Winter conditions vary geographically, but there are a few conditions that are common to most of the United States during the winter months. How you deal with those winter conditions can have a dramatic effect on your automatic transmission. Cold temperatures means cold weather and as temperatures drop, automatic transmission fluid thickens reducing their ability to lubricate. In most of the United States you can deal with this simply by warm up your car or truck for 5 to 10 minutes depending how cold it is. Also driving slowly for the first few miles until the engine and transmission reach normal operating temperature. Automatic transmission fluid doesn’t start flowing through the transmission cooler lines until you put the transmission shifter into drive.
If the temperature tends to get really cold in your area, invest in an engine heater that plugs into a wall outlet and warms the engine before you come out in the morning. A timer will allow you to start the engine warming a few hours before you’re ready to leave and saving you money. For much of the country driving on snow and ice is part of a normal winter.
But there are specific hazards to your automatic transmission on those roadways. One that you may not be familiar with is what can happen if you get stuck. Too often drivers spin their wheels in the hopes of freeing themselves from a snow drift or icy patch. This can cause major damage to the transmission. Today’s automobile uses a computer to control automatic transmission operation. When you spin the wheels the computer sees the vehicle speed rising; in many cases it has no way of knowing that you aren’t really moving. When the speedometer registers 40-or-so MPH, the computer sees the speed, and identifies driving conditions as being right to engage the converter clutch. Now the engine is locked directly to the drive wheels. If the wheels regain traction, their speed will drop suddenly. The result can be catastrophic to the automatic transmission. The best way to get out of a drift or icy patch is to rock the car back and forth, forward and reverse until you can get moving again. Or, better yet, get someone to push or pull you out of the snow. Avoid spinning the wheels, or you could end up damaging the automatic transmission.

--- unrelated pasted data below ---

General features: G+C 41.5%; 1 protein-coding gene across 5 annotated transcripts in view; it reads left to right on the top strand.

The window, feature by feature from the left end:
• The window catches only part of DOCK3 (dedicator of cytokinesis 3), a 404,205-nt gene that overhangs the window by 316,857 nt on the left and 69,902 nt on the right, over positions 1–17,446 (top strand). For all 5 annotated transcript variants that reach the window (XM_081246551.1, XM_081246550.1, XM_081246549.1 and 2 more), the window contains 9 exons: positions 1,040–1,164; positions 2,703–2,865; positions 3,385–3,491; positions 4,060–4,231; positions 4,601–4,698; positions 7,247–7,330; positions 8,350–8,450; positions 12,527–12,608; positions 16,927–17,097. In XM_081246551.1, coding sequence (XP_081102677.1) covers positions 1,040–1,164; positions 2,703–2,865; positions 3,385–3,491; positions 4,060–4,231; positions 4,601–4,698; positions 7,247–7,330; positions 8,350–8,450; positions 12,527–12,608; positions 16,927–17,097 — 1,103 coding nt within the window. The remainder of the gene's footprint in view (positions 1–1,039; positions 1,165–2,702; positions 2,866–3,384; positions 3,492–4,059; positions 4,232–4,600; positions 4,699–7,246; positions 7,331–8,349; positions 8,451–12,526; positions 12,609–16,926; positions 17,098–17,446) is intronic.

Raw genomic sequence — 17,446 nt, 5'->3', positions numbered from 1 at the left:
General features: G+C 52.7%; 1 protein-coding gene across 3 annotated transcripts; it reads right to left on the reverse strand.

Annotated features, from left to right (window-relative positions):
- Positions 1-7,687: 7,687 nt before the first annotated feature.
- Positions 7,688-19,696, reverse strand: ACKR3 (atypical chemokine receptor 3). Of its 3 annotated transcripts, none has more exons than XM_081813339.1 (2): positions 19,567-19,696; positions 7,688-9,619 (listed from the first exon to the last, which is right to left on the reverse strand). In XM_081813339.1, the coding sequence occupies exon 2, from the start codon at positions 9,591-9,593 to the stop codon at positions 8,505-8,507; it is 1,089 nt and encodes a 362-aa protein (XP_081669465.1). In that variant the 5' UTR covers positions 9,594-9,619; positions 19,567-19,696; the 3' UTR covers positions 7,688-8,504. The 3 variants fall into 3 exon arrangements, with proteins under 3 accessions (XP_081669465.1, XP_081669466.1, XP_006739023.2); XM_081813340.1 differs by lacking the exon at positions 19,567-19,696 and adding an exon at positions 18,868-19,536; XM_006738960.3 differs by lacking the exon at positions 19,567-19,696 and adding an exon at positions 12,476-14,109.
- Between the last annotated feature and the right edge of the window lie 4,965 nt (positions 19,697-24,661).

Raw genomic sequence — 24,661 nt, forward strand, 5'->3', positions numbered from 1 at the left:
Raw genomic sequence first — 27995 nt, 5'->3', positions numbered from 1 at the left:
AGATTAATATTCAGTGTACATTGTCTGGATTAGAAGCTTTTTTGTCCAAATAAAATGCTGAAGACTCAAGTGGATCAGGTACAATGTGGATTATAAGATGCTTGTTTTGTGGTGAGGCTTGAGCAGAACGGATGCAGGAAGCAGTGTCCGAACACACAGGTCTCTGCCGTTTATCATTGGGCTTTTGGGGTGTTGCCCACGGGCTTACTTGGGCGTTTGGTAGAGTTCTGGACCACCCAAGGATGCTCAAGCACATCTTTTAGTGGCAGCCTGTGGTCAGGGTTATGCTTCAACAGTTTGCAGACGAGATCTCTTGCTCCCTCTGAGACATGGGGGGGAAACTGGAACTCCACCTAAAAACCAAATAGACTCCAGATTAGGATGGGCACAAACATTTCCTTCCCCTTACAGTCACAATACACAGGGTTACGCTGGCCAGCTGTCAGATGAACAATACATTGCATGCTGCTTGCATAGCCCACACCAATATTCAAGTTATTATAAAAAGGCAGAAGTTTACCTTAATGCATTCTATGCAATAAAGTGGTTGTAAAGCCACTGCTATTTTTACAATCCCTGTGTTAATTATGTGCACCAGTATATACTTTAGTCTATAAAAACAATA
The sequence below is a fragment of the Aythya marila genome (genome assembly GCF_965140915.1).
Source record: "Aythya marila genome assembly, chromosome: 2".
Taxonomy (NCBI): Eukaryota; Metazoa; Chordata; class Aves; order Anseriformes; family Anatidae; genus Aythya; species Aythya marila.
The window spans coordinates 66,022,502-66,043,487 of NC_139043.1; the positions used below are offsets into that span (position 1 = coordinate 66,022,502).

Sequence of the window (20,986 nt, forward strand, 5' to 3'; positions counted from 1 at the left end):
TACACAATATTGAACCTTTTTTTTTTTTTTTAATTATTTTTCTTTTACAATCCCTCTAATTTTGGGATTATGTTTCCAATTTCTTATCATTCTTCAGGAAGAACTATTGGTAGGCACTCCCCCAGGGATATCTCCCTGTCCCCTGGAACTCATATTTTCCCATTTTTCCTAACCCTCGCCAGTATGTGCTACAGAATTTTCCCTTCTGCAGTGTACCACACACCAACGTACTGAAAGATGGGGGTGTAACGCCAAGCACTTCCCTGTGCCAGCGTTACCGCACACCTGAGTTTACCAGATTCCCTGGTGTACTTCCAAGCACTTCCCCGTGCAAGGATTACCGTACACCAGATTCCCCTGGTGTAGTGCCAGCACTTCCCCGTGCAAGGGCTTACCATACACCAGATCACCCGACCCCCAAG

No major component of your vehicle can survive indefinitely with water in its internal components. But no other component can be damaged as quickly as your automatic transmission can by water. Even a small amount of water in an automatic transmission almost always results in serious failure and major repair bills. The reason is the band and clutch linings are hygroscopic; that is, they absorb water, even if they have to push transmission fluid out of the linings to do it. This water quickly finds its way down to the metal backings, causing them to rust and lift the linings off of the clutches and bands. The result is metal to metal contact, which always means serious damage to the transmission. To avoid this type of trouble, steer clear of deep puddles. Should you find your automobile submerged, don’t start the engine. Your only chance of avoiding a big repair bill is to have your automobile towed into a transmission repair shop and have all the transmission drained out or flushed out immediately. If you're lucky, draining and servicing the transmission fluid and filter may be all that’s necessary to save it. If not, your auto insurance may cover part or all of the damage. Sergeant Clutch Discount Transmission Repair Shop in San Antonio will be happy to supply the necessary technical information to your insurance company.
So whether it’s snow and ice, water, or just plain cold out, winter delivers a whole new set of conditions just waiting to damage your automatic transmission.